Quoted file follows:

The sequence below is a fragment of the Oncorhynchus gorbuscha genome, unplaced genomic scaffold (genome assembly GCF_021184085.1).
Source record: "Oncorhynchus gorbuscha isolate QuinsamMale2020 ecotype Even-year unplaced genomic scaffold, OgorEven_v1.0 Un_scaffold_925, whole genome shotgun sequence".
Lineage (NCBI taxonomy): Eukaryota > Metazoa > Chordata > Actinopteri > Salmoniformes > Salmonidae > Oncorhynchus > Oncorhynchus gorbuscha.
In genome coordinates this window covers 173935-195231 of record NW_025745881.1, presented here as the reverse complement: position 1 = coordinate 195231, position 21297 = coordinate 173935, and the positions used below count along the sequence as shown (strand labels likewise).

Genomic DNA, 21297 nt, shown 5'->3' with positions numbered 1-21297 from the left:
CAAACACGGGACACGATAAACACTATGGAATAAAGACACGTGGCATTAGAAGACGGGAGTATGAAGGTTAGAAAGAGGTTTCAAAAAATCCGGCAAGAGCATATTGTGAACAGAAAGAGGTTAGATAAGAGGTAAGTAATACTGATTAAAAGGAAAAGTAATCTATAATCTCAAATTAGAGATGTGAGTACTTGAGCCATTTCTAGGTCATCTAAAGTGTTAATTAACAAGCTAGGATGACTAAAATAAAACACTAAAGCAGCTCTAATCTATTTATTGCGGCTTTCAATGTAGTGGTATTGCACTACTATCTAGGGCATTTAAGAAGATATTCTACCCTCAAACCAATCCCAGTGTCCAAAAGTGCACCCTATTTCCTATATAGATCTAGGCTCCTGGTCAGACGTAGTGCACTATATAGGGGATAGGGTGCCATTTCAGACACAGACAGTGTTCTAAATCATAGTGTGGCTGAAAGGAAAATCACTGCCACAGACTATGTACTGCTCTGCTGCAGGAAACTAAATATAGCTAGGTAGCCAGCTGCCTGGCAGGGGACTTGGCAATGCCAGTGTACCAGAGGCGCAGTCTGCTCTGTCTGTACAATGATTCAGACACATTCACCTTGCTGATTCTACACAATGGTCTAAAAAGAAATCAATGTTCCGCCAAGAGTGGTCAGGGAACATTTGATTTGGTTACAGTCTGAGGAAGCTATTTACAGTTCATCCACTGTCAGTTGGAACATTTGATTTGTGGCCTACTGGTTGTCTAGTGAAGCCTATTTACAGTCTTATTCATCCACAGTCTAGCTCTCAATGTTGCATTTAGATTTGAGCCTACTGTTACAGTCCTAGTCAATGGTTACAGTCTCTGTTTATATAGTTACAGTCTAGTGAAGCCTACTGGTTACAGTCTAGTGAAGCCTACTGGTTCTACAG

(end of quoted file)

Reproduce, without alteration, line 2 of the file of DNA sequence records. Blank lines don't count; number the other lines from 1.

Source record: "Oncorhynchus gorbuscha isolate QuinsamMale2020 ecotype Even-year unplaced genomic scaffold, OgorEven_v1.0 Un_scaffold_925, whole genome shotgun sequence".